July 24, 2019
By Phil Britt, CMS Wire
Those who lead customer experience efforts believe these initiatives are beneficial for the company — but unless they can convince executives of these benefits, CX may be viewed as a cost center rather than an investment in the long-term health of the company.
We asked experts to share their most successful tactics in proving customer experience ROI.
Dive Into Specifics, But Think Big
“Executives are reluctant to invest unless they see a clear and compelling ROI,” said Mazen Ghalayini, who leads the West Monroe Partners customer experience practice. “It’s crucial to start by building a stronger business case around CX, one that will convince the CEO, the board of directors and, particularly, the chief financial officer. You need to build a case based on ROI and quantifiable metrics. It’s not enough to say: ‘We will boost revenue if we improve the customer experience.’ You have to get specific.”
The main reason many CX efforts fall short, according to Ghalayini, is companies tend to approach CX as tinkerers rather than conquerors. They tweak instead of committing to full-blown transformation. They may add a survey tool that provides voice-of-the-customer insights, but they do not incorporate the findings into their operations.
“Many companies have initiatives, but very few tackle CX in ways that are tied lockstep with their business strategies. Very few truly put the customer at the center of everything,” Ghalayini added. “It’s important to define key performance indicators (KPI) that enable you to measure improvements. Metrics should include measures of customer and employee satisfaction. They should also include efficiency statistics. The resulting data can be correlated to cost savings and revenue growth, producing defendable ROI figures demonstrating the value of CX to the board and the members of the C-suite.”
Use Unified Data
Unified data can clearly demonstrate what drives CX and results in a business win, according to Carl Tsukahara, Optimizely CMO.
“For example, Barney’s created a new website where almost every page — including the homepage, category pages and individual pages — featured personalized content based on data from both a shopper’s in-store purchasing and online browsing behavior,” Tsukahara said. “By looking at this unified data, Barney’s learned that many of the women who purchase fine jewelry in its stores had previously browsed for it online — a powerful insight that led to a shift in marketing strategy.”
Unified data showed the rewards of CX go beyond customer loyalty to significantly impacting the bottom line, Tsukahara explained. For example, experimenting with the checkout flow, such as potentially adding a recommended product to increase cart size or streamlining the experience to reduce abandonment, can show which is the best strategy in meeting both CX and revenues.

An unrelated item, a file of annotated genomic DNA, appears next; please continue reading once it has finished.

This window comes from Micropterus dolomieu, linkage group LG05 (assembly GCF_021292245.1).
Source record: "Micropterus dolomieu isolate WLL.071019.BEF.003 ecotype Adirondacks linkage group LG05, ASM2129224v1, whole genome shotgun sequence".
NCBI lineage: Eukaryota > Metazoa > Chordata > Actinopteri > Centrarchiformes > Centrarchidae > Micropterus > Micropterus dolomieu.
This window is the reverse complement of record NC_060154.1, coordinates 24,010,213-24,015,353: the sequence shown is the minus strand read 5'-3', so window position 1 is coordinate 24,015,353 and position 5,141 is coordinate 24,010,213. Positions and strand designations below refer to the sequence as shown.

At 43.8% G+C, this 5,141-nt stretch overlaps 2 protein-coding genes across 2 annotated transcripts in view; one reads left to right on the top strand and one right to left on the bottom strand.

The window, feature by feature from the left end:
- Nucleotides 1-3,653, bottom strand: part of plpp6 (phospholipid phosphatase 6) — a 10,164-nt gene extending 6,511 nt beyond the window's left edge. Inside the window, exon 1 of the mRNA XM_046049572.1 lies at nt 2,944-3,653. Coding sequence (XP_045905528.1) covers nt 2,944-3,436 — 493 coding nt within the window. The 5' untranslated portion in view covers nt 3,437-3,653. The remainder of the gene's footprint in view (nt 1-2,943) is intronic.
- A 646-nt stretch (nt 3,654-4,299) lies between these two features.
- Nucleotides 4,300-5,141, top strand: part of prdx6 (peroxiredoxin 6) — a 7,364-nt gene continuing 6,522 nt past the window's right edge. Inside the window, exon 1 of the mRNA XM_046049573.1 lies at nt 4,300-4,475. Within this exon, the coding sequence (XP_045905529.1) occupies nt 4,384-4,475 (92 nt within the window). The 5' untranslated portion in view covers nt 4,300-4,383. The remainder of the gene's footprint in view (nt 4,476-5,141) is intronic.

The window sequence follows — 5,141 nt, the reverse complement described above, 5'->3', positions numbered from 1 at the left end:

Consider Costs vs. Benefits of Features
To show the value of CX, we can calculate the cost savings that come with building the right feature, as well as consider the unnecessary cost of building features customers aren’t looking for or that drive them away, said Richard Alvarez, from Apexon.
“UX and CX teams are totally focused on understanding customer needs and frustrations. We think it’s important to dig deeper, to truly understand what customers want and deliver those solutions, instead of just any solution. We want to avoid having our customers beta test for us,” Alvarez explained.
For example, if an organization wants to build and deploy a feature in the next two weeks, consider the development team’s combined salary and the value of their time and effort that will go toward developing this feature. The UX/CX teams can help evaluate if the cost will be worth the effort of if customers will be dissatisfied with the new feature.
Demonstrate Improvements if Direct ROI Is Unavailable
Usually you can’t show executives that CX is providing a positive ROI (especially if you’re in the B2B world with a complex sale), but you can show whether CX is providing improvements, said David LaVine, marketing consultant and founder of RocLogic Marketing, LLC.
“Just because you can’t show that something has a positive ROI, doesn’t mean that CX is just a cost center. It may just mean that there are too many partially observable factors, or touch points that are can’t be linked together in a causal fashion,” LaVine added. “You’re generally going to be observing and measuring the what, not the why, and that will likely limit your ability to fully understand the customer experience.”
Marketers can demonstrate the benefits to executives through A/B testing the baseline experience versus the improved experience, according to LaVine. “First you have to isolate the conditions and group that you want to test. Then you have to set a metric for improvement (e.g., the conversion rate of potential customers reaching out for a consultation) and be able to take enough measurements in order to provide the statistical significance you’re after.”